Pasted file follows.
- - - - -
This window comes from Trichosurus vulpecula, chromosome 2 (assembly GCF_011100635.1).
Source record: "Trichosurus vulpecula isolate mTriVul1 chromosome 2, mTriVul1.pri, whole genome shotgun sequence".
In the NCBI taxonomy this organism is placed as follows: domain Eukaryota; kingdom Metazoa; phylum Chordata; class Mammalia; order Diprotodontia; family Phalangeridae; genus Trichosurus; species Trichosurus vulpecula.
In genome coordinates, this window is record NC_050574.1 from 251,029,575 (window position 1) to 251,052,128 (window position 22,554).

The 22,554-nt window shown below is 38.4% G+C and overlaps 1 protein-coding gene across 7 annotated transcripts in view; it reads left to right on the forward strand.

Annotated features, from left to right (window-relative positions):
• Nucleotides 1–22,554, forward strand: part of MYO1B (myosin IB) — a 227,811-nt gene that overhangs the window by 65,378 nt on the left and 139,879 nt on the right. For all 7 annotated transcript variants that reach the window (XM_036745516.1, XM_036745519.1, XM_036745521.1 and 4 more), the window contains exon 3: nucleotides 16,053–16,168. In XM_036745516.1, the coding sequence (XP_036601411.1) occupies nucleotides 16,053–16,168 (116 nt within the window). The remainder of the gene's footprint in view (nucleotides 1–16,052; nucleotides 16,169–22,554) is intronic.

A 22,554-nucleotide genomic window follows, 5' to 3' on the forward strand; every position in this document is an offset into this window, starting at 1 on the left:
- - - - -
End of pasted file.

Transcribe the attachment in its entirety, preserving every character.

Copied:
This window comes from Trichosurus vulpecula, chromosome 2 (assembly GCF_011100635.1).
Source record: "Trichosurus vulpecula isolate mTriVul1 chromosome 2, mTriVul1.pri, whole genome shotgun sequence".
In the NCBI taxonomy this organism is placed as follows: domain Eukaryota; kingdom Metazoa; phylum Chordata; class Mammalia; order Diprotodontia; family Phalangeridae; genus Trichosurus; species Trichosurus vulpecula.
In genome coordinates, this window is record NC_050574.1 from 251,029,575 (window position 1) to 251,052,128 (window position 22,554).

The 22,554-nt window shown below is 38.4% G+C and overlaps 1 protein-coding gene across 7 annotated transcripts in view; it reads left to right on the forward strand.

Annotated features, from left to right (window-relative positions):
• Nucleotides 1–22,554, forward strand: part of MYO1B (myosin IB) — a 227,811-nt gene that overhangs the window by 65,378 nt on the left and 139,879 nt on the right. For all 7 annotated transcript variants that reach the window (XM_036745516.1, XM_036745519.1, XM_036745521.1 and 4 more), the window contains exon 3: nucleotides 16,053–16,168. In XM_036745516.1, the coding sequence (XP_036601411.1) occupies nucleotides 16,053–16,168 (116 nt within the window). The remainder of the gene's footprint in view (nucleotides 1–16,052; nucleotides 16,169–22,554) is intronic.

A 22,554-nucleotide genomic window follows, 5' to 3' on the forward strand; every position in this document is an offset into this window, starting at 1 on the left: